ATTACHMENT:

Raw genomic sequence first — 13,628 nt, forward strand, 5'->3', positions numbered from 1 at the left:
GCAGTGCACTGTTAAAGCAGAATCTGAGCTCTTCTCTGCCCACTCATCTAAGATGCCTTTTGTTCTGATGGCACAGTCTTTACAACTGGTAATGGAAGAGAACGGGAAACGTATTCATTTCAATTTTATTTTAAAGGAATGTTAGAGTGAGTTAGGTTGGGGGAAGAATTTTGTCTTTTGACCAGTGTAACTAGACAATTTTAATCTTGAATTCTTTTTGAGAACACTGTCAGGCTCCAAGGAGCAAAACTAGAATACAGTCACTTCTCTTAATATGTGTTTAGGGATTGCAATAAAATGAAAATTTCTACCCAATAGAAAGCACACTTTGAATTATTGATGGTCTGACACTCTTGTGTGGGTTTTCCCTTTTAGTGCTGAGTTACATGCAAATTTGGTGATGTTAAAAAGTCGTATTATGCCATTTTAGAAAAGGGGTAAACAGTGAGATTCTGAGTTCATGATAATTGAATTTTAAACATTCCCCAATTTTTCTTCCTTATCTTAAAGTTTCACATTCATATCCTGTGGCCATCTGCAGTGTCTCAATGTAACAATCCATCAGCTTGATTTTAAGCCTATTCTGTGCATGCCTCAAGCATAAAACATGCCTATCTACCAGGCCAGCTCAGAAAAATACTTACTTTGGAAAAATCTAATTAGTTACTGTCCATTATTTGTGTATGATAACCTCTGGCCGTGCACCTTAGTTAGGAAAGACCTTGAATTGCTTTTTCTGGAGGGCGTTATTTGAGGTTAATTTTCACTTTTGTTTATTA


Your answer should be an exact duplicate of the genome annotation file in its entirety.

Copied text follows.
Raw genomic sequence first — 13,628 nt, forward strand, 5'->3', positions numbered from 1 at the left:
GCAGTGCACTGTTAAAGCAGAATCTGAGCTCTTCTCTGCCCACTCATCTAAGATGCCTTTTGTTCTGATGGCACAGTCTTTACAACTGGTAATGGAAGAGAACGGGAAACGTATTCATTTCAATTTTATTTTAAAGGAATGTTAGAGTGAGTTAGGTTGGGGGAAGAATTTTGTCTTTTGACCAGTGTAACTAGACAATTTTAATCTTGAATTCTTTTTGAGAACACTGTCAGGCTCCAAGGAGCAAAACTAGAATACAGTCACTTCTCTTAATATGTGTTTAGGGATTGCAATAAAATGAAAATTTCTACCCAATAGAAAGCACACTTTGAATTATTGATGGTCTGACACTCTTGTGTGGGTTTTCCCTTTTAGTGCTGAGTTACATGCAAATTTGGTGATGTTAAAAAGTCGTATTATGCCATTTTAGAAAAGGGGTAAACAGTGAGATTCTGAGTTCATGATAATTGAATTTTAAACATTCCCCAATTTTTCTTCCTTATCTTAAAGTTTCACATTCATATCCTGTGGCCATCTGCAGTGTCTCAATGTAACAATCCATCAGCTTGATTTTAAGCCTATTCTGTGCATGCCTCAAGCATAAAACATGCCTATCTACCAGGCCAGCTCAGAAAAATACTTACTTTGGAAAAATCTAATTAGTTACTGTCCATTATTTGTGTATGATAACCTCTGGCCGTGCACCTTAGTTAGGAAAGACCTTGAATTGCTTTTTCTGGAGGGCGTTATTTGAGGTTAATTTTCACTTTTGTTTATTA